Q:  You and I have the same agent. Isn't Seth a rockstar?

A:  Seth IS a rock star! And he has very big biceps which I know from giving him hugs. I think those muscles are a result of a disciplined workout schedule that alternates between hackey-sack, juggling, and ultimate frisbee. ;)

Q:  If you could change one thing about theater, what would it be?

A:  It would certainly be great if it were more affordable and more accessible. That's something I loved about my production of Back From The Front with The Working Theater. We had the most diverse audience (economically, ethnically) I'd ever seen and it was pretty thrilling.

Q:  Who are or were your theatrical heroes?

A:  I think actors are pretty heroic. I used to act (see churning butter) and it eventually became too terrifying for me. Seeing "Noises Off" by Michael Frayne when I  was about 12 is the moment I decided theatre was for me. I left that play floating. I had never laughed so hard or seen theatre done so cleverly and creatively. I love so many playwrights, but John Guare and Tina Howe come to mind right away. Their work is epically theatrical but honest and human at the same time. Also, John and Tina are very generous people, which is as inspirational to me as their work. Tina mentored me on Apple Cove during my time at The Lark Play Development Center, (as did the wonderful Arthur Kopit via the Lark Playwrights Workshop), and my time with her was a highlight of my writing life.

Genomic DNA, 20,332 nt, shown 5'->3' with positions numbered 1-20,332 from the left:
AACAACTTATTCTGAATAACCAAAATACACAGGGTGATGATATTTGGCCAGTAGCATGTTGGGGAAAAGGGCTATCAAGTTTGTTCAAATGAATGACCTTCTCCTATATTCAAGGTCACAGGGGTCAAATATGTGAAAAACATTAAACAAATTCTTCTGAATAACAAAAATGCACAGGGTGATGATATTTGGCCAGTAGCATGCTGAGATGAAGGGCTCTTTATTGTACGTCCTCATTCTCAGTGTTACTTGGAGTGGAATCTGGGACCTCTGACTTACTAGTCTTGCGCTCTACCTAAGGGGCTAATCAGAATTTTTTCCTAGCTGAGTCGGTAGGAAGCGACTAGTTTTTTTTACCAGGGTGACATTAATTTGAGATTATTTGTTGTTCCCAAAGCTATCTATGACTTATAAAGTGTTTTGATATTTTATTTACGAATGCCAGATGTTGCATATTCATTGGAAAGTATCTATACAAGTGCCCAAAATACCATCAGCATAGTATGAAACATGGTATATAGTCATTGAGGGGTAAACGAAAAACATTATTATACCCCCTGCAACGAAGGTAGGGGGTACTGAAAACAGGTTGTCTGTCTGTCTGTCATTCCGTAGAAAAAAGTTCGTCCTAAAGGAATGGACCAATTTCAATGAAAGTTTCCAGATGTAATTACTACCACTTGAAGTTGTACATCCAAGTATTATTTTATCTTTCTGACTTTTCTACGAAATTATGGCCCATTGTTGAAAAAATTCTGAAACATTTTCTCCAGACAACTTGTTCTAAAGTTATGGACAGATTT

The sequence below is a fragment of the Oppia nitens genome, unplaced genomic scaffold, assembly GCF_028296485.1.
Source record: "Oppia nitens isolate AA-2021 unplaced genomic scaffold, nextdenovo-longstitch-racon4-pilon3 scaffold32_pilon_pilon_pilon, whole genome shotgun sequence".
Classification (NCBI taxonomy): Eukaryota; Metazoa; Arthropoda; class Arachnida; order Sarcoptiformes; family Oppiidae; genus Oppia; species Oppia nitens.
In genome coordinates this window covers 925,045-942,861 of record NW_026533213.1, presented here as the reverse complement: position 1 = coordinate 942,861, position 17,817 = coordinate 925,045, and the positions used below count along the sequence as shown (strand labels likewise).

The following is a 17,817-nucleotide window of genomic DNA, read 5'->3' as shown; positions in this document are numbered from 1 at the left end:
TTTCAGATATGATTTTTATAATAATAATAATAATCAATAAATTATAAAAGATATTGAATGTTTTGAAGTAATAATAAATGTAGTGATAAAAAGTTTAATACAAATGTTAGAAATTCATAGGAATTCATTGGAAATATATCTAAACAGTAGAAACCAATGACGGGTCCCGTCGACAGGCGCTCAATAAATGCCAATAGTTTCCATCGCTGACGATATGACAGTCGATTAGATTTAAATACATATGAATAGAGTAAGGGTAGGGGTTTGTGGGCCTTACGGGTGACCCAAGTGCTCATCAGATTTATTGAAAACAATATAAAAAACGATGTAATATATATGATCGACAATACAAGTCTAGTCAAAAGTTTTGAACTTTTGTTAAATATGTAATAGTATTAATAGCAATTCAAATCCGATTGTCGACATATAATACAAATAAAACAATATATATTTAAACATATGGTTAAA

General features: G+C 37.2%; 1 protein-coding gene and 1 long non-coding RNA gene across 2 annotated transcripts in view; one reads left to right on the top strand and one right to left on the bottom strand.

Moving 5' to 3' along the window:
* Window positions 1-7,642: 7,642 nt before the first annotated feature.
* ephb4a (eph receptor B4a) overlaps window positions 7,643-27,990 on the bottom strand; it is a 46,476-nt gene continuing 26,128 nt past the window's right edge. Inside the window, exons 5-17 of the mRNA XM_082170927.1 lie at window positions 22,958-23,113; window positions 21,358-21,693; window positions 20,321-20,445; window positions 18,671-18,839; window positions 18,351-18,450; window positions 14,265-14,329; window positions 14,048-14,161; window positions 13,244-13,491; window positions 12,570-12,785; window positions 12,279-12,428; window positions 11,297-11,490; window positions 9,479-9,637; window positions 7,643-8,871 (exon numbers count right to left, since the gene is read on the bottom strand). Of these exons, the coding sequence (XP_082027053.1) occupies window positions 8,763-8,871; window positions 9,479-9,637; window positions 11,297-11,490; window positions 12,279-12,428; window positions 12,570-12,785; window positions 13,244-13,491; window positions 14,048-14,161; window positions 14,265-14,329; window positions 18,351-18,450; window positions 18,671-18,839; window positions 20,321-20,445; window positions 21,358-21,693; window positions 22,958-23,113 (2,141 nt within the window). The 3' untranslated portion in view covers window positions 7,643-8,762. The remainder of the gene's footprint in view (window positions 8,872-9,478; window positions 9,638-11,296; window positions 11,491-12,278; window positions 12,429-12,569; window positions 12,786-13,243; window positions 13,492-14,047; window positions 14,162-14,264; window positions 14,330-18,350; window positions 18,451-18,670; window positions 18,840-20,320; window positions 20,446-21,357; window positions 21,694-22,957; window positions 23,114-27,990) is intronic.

Q:  What kind of theater excites you?

A:  See above! I prefer a messy  exciting play over a very neat and tidy play that doesn't have any creative lift, you know? I liked to be surprised. But I learn  something from every play I see.

Q:  What advice do you have for playwrights just starting out?